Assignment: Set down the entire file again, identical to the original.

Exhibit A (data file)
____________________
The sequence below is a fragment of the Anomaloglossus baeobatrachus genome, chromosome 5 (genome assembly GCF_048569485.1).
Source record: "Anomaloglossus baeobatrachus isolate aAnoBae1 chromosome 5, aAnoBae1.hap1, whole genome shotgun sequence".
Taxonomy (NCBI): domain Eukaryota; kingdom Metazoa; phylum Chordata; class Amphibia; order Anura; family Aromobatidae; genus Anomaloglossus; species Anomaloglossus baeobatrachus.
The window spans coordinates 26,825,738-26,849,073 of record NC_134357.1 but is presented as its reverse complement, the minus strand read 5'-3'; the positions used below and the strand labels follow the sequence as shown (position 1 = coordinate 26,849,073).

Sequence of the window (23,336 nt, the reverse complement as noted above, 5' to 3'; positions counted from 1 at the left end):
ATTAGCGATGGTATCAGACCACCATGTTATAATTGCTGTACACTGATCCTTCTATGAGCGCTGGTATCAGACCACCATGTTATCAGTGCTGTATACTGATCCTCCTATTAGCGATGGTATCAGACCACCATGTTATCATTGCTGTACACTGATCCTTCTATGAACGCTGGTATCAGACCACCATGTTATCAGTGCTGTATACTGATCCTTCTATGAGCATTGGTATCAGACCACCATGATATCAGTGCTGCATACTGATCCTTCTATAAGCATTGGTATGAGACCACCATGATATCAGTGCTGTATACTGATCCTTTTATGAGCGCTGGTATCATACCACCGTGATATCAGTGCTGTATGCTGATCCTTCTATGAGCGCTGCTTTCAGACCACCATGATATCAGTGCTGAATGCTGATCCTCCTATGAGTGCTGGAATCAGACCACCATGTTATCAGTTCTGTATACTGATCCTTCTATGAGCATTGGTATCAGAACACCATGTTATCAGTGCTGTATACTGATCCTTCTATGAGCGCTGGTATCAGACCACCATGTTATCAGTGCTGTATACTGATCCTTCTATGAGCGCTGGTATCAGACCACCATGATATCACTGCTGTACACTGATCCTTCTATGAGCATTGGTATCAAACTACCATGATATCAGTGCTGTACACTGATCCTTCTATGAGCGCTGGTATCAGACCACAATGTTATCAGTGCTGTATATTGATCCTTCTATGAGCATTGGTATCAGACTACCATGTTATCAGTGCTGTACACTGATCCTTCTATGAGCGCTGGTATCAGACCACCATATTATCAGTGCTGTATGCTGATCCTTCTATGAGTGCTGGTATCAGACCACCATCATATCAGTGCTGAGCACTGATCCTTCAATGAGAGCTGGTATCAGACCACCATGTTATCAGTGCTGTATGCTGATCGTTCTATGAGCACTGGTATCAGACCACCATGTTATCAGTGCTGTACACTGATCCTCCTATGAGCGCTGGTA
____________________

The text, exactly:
The sequence below is a fragment of the Anomaloglossus baeobatrachus genome, chromosome 5 (genome assembly GCF_048569485.1).
Source record: "Anomaloglossus baeobatrachus isolate aAnoBae1 chromosome 5, aAnoBae1.hap1, whole genome shotgun sequence".
Taxonomy (NCBI): domain Eukaryota; kingdom Metazoa; phylum Chordata; class Amphibia; order Anura; family Aromobatidae; genus Anomaloglossus; species Anomaloglossus baeobatrachus.
The window spans coordinates 26,825,738-26,849,073 of record NC_134357.1 but is presented as its reverse complement, the minus strand read 5'-3'; the positions used below and the strand labels follow the sequence as shown (position 1 = coordinate 26,849,073).

Sequence of the window (23,336 nt, the reverse complement as noted above, 5' to 3'; positions counted from 1 at the left end):
ATTAGCGATGGTATCAGACCACCATGTTATAATTGCTGTACACTGATCCTTCTATGAGCGCTGGTATCAGACCACCATGTTATCAGTGCTGTATACTGATCCTCCTATTAGCGATGGTATCAGACCACCATGTTATCATTGCTGTACACTGATCCTTCTATGAACGCTGGTATCAGACCACCATGTTATCAGTGCTGTATACTGATCCTTCTATGAGCATTGGTATCAGACCACCATGATATCAGTGCTGCATACTGATCCTTCTATAAGCATTGGTATGAGACCACCATGATATCAGTGCTGTATACTGATCCTTTTATGAGCGCTGGTATCATACCACCGTGATATCAGTGCTGTATGCTGATCCTTCTATGAGCGCTGCTTTCAGACCACCATGATATCAGTGCTGAATGCTGATCCTCCTATGAGTGCTGGAATCAGACCACCATGTTATCAGTTCTGTATACTGATCCTTCTATGAGCATTGGTATCAGAACACCATGTTATCAGTGCTGTATACTGATCCTTCTATGAGCGCTGGTATCAGACCACCATGTTATCAGTGCTGTATACTGATCCTTCTATGAGCGCTGGTATCAGACCACCATGATATCACTGCTGTACACTGATCCTTCTATGAGCATTGGTATCAAACTACCATGATATCAGTGCTGTACACTGATCCTTCTATGAGCGCTGGTATCAGACCACAATGTTATCAGTGCTGTATATTGATCCTTCTATGAGCATTGGTATCAGACTACCATGTTATCAGTGCTGTACACTGATCCTTCTATGAGCGCTGGTATCAGACCACCATATTATCAGTGCTGTATGCTGATCCTTCTATGAGTGCTGGTATCAGACCACCATCATATCAGTGCTGAGCACTGATCCTTCAATGAGAGCTGGTATCAGACCACCATGTTATCAGTGCTGTATGCTGATCGTTCTATGAGCACTGGTATCAGACCACCATGTTATCAGTGCTGTACACTGATCCTCCTATGAGCGCTGGTA